A social media manager is one of the more exciting roles in marketing. With younger audiences like millennials and Gen Z becoming primary consumers, companies have emphasized the role of social media in acquiring new customers and building their brand. Some of the most popular brands like Ben & Jerry’s use social media to capture millions of followers and tens of millions of dollars in revenue.
As the social media manager, your job will be to help build a company’s presence on social media and create content that will help turn social media followers into customers. Your role as a social media manager may vary depending on the social media platform you are using. For example, creating tweets on Twitter requires a vastly different skillset than creating TikToks.
This is a good role for someone who is adept with social media trends and it can be a good role to explore further careers within social media and brand building for companies.
6. SEO specialist ($44k-$92k)
SEO specialists have one of the most technical jobs within marketing. As an SEO specialist, you’ll be responsible for helping a company optimize their content to help it rank better on search engines like Google. This is extremely important for a company because it brings free, organic traffic to a company’s website.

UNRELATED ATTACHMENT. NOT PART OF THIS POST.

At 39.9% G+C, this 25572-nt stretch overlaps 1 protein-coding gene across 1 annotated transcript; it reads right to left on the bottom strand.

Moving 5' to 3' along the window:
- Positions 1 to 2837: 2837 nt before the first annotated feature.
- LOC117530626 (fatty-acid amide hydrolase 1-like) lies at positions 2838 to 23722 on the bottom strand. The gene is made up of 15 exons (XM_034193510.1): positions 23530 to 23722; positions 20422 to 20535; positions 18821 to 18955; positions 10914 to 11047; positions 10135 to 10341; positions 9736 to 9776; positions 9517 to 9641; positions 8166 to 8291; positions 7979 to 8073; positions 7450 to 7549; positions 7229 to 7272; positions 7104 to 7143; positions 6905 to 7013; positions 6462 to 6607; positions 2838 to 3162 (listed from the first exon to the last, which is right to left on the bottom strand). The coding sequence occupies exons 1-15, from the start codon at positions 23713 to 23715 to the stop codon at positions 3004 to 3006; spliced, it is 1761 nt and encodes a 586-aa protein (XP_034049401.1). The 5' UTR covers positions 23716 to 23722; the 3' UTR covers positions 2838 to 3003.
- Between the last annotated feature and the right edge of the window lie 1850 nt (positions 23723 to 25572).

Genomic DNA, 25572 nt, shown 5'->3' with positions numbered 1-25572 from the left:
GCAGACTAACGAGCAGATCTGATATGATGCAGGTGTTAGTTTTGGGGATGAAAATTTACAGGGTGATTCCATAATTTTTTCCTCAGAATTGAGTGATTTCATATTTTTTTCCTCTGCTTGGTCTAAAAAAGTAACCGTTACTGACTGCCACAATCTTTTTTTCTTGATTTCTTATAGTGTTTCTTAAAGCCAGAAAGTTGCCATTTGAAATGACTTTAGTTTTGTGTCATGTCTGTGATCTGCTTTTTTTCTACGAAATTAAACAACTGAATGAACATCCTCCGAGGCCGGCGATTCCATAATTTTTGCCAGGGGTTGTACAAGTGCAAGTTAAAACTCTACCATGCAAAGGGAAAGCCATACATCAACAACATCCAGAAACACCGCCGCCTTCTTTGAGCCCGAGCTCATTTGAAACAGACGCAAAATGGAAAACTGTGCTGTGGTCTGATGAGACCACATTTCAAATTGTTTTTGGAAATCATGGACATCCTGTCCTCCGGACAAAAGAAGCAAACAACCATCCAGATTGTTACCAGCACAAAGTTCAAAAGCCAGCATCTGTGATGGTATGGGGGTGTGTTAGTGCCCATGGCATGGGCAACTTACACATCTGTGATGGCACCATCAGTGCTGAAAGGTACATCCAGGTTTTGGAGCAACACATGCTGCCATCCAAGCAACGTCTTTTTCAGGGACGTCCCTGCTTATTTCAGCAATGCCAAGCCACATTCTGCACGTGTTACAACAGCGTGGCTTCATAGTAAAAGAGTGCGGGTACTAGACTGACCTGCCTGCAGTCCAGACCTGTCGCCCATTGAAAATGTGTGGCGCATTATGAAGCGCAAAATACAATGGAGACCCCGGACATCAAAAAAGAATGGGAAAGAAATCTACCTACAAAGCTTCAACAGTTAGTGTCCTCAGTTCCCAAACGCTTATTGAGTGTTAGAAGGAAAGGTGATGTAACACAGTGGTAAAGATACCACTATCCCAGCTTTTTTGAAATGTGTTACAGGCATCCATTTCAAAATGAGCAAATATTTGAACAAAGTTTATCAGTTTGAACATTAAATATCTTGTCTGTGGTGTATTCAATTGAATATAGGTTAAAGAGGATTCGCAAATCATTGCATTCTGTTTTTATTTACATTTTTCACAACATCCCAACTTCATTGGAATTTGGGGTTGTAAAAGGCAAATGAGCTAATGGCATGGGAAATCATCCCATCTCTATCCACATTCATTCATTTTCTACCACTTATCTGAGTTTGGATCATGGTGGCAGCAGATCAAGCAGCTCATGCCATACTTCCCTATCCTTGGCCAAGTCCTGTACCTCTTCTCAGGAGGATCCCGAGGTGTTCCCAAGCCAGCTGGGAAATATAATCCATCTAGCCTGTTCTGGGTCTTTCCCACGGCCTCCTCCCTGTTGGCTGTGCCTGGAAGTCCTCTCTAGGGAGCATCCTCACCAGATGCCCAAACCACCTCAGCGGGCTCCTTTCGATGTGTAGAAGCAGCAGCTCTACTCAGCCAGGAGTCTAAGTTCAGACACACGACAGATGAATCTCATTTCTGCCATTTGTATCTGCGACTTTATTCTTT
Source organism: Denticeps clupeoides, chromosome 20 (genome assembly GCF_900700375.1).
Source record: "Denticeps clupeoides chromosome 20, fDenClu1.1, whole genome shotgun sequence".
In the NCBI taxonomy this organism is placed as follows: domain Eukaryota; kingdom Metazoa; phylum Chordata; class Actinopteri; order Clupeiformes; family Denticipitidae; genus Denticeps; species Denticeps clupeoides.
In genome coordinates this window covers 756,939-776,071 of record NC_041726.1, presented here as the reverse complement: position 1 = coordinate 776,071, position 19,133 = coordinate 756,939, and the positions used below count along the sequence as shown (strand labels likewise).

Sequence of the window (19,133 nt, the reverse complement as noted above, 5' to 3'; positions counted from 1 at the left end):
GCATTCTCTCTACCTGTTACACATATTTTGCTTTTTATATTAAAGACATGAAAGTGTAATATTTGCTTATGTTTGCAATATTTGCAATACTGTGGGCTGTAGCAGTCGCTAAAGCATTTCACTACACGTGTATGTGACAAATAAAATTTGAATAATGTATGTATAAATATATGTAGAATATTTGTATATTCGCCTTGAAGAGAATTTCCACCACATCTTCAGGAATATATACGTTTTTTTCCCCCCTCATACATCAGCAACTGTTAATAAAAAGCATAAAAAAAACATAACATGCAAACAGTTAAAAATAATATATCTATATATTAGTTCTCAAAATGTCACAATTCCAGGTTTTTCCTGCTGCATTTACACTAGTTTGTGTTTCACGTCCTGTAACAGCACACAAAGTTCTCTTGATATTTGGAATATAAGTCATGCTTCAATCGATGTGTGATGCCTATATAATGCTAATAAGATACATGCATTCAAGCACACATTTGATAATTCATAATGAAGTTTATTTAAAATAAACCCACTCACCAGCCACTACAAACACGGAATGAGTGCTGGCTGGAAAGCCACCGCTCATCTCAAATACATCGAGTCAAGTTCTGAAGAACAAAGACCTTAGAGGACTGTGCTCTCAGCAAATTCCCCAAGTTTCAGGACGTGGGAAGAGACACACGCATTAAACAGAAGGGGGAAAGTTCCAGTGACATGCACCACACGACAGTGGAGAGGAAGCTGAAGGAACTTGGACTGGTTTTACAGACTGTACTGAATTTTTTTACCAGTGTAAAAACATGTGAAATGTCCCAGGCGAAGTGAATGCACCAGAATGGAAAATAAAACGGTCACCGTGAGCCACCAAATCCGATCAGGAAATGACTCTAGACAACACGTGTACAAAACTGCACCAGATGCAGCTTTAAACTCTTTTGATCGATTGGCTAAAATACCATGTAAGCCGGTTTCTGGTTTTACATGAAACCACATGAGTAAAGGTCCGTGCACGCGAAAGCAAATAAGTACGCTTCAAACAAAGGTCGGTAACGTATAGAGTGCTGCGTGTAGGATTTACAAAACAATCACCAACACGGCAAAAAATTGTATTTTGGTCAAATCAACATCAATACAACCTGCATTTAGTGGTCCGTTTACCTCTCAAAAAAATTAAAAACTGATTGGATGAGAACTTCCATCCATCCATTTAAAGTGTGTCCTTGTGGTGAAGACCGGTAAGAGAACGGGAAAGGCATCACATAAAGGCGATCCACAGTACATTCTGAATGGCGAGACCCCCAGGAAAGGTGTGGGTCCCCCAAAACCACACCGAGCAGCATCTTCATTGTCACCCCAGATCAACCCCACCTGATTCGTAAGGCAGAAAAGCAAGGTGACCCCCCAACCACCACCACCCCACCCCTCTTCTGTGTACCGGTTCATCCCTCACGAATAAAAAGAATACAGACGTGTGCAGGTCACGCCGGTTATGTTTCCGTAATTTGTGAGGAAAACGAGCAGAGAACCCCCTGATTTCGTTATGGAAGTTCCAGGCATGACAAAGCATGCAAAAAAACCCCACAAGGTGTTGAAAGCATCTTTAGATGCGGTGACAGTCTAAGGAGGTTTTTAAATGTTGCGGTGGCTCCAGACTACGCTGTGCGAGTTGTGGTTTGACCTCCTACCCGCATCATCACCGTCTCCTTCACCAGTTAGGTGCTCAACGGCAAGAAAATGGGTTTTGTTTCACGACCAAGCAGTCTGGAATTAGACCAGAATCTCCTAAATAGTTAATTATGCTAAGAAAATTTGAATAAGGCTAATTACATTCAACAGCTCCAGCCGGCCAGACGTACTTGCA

The SEO specialist has to be well-versed in creating and analyzing a company’s content and link building strategy. Experienced SEO specialists can bring significant value to a company and help bring tens of thousands of visitors to company’s website.
The SEO specialist role gives someone the potential to move on to further positions within the marketing team. Many experienced SEO specialists increase their income dramatically with more years of experience on the job.
7. Affiliate marketing associate ($33k-$41k)
The affiliate marketing associate is a junior member on the affiliate marketing team. The affiliate marketing team focuses on optimizing how 3rd parties bring leads and traffic to a company. As the affiliate marketing associate, some of the roles you can play include: